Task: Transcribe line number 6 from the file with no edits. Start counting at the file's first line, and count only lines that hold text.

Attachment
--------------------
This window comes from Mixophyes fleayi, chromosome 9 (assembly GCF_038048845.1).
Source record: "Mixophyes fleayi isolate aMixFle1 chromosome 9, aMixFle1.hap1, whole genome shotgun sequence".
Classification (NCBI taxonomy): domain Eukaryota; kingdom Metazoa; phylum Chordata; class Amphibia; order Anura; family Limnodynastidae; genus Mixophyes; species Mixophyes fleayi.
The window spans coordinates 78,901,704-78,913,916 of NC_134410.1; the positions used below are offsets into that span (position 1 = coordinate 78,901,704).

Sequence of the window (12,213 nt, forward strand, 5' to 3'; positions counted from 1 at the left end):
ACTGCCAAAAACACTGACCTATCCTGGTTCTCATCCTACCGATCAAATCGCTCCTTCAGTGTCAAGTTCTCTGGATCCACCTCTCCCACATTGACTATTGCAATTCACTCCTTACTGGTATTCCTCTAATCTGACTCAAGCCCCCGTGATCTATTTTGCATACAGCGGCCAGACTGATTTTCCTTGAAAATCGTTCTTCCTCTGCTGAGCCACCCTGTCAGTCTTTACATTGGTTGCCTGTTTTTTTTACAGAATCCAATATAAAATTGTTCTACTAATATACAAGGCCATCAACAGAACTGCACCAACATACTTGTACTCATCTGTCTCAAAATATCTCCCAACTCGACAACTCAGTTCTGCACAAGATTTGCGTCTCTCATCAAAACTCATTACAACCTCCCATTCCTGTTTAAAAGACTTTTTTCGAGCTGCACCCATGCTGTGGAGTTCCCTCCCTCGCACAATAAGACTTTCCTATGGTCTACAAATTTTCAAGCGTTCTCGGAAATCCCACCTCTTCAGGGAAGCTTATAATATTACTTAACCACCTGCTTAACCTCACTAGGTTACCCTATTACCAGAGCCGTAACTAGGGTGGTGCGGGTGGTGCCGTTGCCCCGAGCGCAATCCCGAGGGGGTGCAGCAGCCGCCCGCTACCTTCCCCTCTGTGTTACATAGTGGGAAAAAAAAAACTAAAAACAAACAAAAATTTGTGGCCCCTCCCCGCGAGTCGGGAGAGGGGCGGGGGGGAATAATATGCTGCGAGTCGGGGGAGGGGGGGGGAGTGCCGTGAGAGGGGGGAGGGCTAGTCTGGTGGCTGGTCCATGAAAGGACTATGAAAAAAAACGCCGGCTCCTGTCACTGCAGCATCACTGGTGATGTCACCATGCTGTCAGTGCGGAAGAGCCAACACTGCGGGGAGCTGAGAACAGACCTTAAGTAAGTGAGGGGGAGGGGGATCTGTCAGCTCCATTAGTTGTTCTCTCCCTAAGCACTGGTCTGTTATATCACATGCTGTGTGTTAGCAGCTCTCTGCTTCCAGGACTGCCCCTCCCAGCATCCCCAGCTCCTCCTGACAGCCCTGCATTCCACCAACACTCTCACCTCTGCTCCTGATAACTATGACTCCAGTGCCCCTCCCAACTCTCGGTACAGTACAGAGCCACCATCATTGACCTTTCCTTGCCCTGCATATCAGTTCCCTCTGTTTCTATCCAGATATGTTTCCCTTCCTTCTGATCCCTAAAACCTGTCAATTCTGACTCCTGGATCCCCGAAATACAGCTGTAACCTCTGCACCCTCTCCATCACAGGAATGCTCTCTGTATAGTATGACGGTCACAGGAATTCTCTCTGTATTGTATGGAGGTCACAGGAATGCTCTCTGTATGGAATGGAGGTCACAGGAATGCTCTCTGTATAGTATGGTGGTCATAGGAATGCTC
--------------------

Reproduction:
ACTGCCAAAAACACTGACCTATCCTGGTTCTCATCCTACCGATCAAATCGCTCCTTCAGTGTCAAGTTCTCTGGATCCACCTCTCCCACATTGACTATTGCAATTCACTCCTTACTGGTATTCCTCTAATCTGACTCAAGCCCCCGTGATCTATTTTGCATACAGCGGCCAGACTGATTTTCCTTGAAAATCGTTCTTCCTCTGCTGAGCCACCCTGTCAGTCTTTACATTGGTTGCCTGTTTTTTTTACAGAATCCAATATAAAATTGTTCTACTAATATACAAGGCCATCAACAGAACTGCACCAACATACTTGTACTCATCTGTCTCAAAATATCTCCCAACTCGACAACTCAGTTCTGCACAAGATTTGCGTCTCTCATCAAAACTCATTACAACCTCCCATTCCTGTTTAAAAGACTTTTTTCGAGCTGCACCCATGCTGTGGAGTTCCCTCCCTCGCACAATAAGACTTTCCTATGGTCTACAAATTTTCAAGCGTTCTCGGAAATCCCACCTCTTCAGGGAAGCTTATAATATTACTTAACCACCTGCTTAACCTCACTAGGTTACCCTATTACCAGAGCCGTAACTAGGGTGGTGCGGGTGGTGCCGTTGCCCCGAGCGCAATCCCGAGGGGGTGCAGCAGCCGCCCGCTACCTTCCCCTCTGTGTTACATAGTGGGAAAAAAAAAACTAAAAACAAACAAAAATTTGTGGCCCCTCCCCGCGAGTCGGGAGAGGGGCGGGGGGGAATAATATGCTGCGAGTCGGGGGAGGGGGGGGGAGTGCCGTGAGAGGGGGGAGGGCTAGTCTGGTGGCTGGTCCATGAAAGGACTATGAAAAAAAACGCCGGCTCCTGTCACTGCAGCATCACTGGTGATGTCACCATGCTGTCAGTGCGGAAGAGCCAACACTGCGGGGAGCTGAGAACAGACCTTAAGTAAGTGAGGGGGAGGGGGATCTGTCAGCTCCATTAGTTGTTCTCTCCCTAAGCACTGGTCTGTTATATCACATGCTGTGTGTTAGCAGCTCTCTGCTTCCAGGACTGCCCCTCCCAGCATCCCCAGCTCCTCCTGACAGCCCTGCATTCCACCAACACTCTCACCTCTGCTCCTGATAACTATGACTCCAGTGCCCCTCCCAACTCTCGGTACAGTACAGAGCCACCATCATTGACCTTTCCTTGCCCTGCATATCAGTTCCCTCTGTTTCTATCCAGATATGTTTCCCTTCCTTCTGATCCCTAAAACCTGTCAATTCTGACTCCTGGATCCCCGAAATACAGCTGTAACCTCTGCACCCTCTCCATCACAGGAATGCTCTCTGTATAGTATGACGGTCACAGGAATTCTCTCTGTATTGTATGGAGGTCACAGGAATGCTCTCTGTATGGAATGGAGGTCACAGGAATGCTCTCTGTATAGTATGGTGGTCATAGGAATGCTC